Interactive Storytelling for English Exams
How much can we actually teach students for exams without being exam-oriented?
Wherever we go in professional development the reality of teaching to the test always crops up as something to avoid or get around somehow. Yet, we want our students to achieve high standards and we want them to have qualifications.
For me, it’s a matter of teaching BEYOND the test.
Exposing them to real English before they ever see exam-type structures, whilst getting them used to such structures in fun, stress-free environments is a great way to raise competency well before exam deadlines loom ahead.
This is a topic I wish to expand upon and develop through my blog in upcoming features. I presented this topic at the Virtual Round Table Conference.
Here is the recording of my presentation:
Here is the powerpoint to go with the presentation:
I felt that I needed to expand upon what I said in my short presentation as well as add an infographic and mind map as examples of ways to present phrasal verbs for revision, fluency development and memory work, as well as for showing how we can integrate use of English transformation structures into fun storytelling comics before students ever even realise that these are official parts of the exam.
The Art of questioning:
One thing I wanted to develop further was the art of questioning. After presenting new phrasal verbs on comics strips, or even when revising phrasal verbs through comic strips, we need to draw students into the story and also get them to think for themselves. I feel that by consciously adopting good questioning techniques, we can also train students to think for themselves when they come across new language in context independently.
I love this quote about ‘minds-on’ learning by Neil Stephenson at www.teachinquiry.com🙂
“The power of an inquiry-based approach to teaching and learning is its potential to increase intellectual engagement and foster deep understanding through the development of a hands-on, minds-on and ‘research-based disposition’ towards teaching and learning”.
Metacognition through storytelling, visual literacy for fluency development is a rich, rewarding approach to going beyond our targets and objectives.
“….powerful learning occurs in the space between what is known and structured and what is yet to be”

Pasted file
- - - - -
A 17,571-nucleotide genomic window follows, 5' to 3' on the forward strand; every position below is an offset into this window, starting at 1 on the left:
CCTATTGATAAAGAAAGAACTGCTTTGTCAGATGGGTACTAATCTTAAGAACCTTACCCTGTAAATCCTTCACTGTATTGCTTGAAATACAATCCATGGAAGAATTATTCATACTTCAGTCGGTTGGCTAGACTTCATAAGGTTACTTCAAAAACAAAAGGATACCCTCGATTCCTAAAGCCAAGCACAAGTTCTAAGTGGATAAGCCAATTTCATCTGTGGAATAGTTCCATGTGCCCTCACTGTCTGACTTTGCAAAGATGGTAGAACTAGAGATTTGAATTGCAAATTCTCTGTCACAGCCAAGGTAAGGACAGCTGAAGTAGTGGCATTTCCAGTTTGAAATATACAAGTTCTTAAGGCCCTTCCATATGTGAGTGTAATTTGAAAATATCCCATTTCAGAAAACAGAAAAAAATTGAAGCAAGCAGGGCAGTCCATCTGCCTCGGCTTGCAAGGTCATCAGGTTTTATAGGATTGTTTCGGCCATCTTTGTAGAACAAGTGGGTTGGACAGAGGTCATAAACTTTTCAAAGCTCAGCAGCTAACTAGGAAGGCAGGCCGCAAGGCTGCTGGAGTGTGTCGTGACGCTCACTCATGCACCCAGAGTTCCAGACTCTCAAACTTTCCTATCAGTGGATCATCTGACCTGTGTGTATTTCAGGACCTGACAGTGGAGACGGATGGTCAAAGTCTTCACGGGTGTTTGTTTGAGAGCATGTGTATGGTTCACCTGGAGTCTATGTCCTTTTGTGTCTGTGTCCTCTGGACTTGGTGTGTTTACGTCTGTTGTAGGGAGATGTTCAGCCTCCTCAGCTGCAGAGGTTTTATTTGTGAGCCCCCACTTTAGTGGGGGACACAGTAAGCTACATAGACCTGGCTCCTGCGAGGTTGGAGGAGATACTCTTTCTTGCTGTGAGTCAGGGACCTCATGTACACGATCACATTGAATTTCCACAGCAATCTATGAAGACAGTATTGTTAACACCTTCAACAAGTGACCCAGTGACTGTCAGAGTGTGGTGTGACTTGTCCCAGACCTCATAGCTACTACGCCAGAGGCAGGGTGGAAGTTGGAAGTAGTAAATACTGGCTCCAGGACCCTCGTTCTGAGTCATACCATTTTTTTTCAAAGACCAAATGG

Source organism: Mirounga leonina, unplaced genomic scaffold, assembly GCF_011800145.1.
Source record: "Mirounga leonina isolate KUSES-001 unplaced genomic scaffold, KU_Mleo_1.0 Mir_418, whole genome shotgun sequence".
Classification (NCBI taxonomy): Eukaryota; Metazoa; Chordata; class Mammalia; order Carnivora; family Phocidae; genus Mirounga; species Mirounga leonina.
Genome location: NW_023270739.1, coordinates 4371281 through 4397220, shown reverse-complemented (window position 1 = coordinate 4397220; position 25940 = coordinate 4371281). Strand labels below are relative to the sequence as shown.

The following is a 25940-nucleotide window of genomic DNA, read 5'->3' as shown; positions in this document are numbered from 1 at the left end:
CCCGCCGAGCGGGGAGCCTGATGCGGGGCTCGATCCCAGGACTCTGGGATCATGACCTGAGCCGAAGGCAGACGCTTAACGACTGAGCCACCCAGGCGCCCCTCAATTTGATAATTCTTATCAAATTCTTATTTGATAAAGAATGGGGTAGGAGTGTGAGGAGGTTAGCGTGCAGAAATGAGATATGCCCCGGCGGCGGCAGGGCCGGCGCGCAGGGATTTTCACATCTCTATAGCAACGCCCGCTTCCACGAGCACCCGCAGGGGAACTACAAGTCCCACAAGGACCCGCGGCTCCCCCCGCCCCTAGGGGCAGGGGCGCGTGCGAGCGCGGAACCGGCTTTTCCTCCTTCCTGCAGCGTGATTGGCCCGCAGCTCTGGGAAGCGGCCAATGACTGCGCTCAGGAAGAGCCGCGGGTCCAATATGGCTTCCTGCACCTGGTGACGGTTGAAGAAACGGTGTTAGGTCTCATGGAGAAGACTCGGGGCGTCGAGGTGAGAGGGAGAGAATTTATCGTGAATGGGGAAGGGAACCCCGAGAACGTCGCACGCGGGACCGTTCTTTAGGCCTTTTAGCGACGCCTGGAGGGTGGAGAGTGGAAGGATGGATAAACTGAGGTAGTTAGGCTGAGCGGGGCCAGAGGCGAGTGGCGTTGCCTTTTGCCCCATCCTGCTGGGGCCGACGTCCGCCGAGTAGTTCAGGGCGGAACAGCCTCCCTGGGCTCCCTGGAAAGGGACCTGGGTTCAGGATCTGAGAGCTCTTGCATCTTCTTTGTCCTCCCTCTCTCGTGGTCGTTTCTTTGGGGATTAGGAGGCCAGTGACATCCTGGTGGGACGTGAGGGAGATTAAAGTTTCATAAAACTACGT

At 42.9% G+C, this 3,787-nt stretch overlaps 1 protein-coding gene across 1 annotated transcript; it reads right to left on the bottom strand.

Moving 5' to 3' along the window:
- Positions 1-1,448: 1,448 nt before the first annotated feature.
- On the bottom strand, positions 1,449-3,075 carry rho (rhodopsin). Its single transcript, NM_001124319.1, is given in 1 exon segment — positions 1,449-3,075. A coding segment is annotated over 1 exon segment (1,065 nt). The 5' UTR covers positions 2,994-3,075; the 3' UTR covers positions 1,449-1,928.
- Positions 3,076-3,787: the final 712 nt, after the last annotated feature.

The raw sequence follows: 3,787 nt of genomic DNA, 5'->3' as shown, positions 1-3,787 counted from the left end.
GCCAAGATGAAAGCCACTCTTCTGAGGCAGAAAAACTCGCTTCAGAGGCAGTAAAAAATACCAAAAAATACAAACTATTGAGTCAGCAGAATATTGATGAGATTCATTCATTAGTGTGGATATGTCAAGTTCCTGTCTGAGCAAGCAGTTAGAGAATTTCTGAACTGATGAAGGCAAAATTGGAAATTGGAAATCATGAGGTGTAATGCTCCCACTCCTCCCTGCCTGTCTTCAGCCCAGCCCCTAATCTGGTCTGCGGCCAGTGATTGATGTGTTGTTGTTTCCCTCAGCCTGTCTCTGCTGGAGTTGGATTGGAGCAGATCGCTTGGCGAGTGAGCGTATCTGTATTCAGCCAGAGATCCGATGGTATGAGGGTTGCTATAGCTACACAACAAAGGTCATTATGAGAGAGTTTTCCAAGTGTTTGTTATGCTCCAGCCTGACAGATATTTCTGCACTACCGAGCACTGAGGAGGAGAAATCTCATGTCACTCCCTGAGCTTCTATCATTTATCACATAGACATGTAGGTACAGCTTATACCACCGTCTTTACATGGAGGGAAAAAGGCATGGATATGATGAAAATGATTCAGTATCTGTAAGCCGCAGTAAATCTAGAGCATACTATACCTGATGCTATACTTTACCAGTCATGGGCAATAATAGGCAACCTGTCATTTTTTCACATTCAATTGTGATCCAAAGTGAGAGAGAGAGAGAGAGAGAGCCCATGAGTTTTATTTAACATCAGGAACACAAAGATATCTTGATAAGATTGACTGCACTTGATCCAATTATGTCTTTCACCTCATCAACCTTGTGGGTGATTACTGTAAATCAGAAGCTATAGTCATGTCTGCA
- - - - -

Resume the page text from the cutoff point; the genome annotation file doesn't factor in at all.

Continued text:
Here’s a simple summary of Socratic question types that can train students to engage with stories enough to think for themselves and ultimately absorb new language more deeply and memorably.
1: Clarification of a key concept
‘Could you explain that answer further?’, ‘What led you to that judgement?’, ‘Why did you come to that conclusion?’. ‘What made you say that?’
2: Challenging assumptions and misconceptions
‘Is there another point of view?’, ‘Is this always the case?’, ‘
3: Arguments based on evidence
‘What evidence do you have to support that view?’, ‘Is there any other information would help support this?’, ‘Could we challenge that evidence?’,
4: Looking at alternatives
‘Did anyone look at this from a different angle/ perspective?’, ‘Is there an alternative to that point?’, ‘Could we approach this from a different perspective?’
5: Consequences, implications and analysis
‘What are the long-term implications of this?’, ‘ However, what if…….happened?’, ‘How would ……affect..?’
6: Questioning the question
‘Why do you think I asked you that question?’, ‘What was the importance of that question?’, ‘What would have been a better question?’
Another powerful benefit of Socratic questioning is the impact it can have on students answers if they start using Socratic questioning themselves when completing units of work within the classroom or at home. By using Socratic questioning themselves they can often analyse and evaluate at a much higher level.”
Socrates said that an unexamined life is not worth living; perhaps we should consider that an unexamined lesson is not worth learning?
Examples of visual learning through infographics and mindmaps.
Below is a simple infographic of a mixed-up story. Of course, mixed-up stories are well-known in traditional ELT, but I am a teacher who loves to integrate the best of traditional creativity into digital visualisation. Here students have to read and put the story in order, and in doing so practice comprehension and meaning-making with regard to the phrasal verbs.
More things we could do with this infographic:
1) Just show the story in chronological order so that it becomes a visual poster display for the classroom or for students bedroom walls, class blogs etc.
2) Add captions for use of English transformation stem prompts (see recording above), provide a mindmap with synoyms as well as explanations of phrasal verbs and usages, and then guide students towards creating their own direct speech diaologues using transformation stems and phrasal verbs in the speech bubbles.
3) Different infographic designs lend themselves to alternative ways to display phrasal verbs. Playing with visual design like this can generate many new ways to present, learn and engage with the target language.
These mind maps can be used a posters or as the basis for storytelling. Students in pairs could create their own comic dialogues from the phrases on the map.
This map could also be extended to add common collocations along the relevant branches and images could be added for key words or situations in the sample sentences.
My powerpoint presentation is full of related links and the presentation is very short. You can fully benefit by watching the presentation and by exploring everything embedded in the ppt. you will also be inspired to try other idea derived from the tasters here.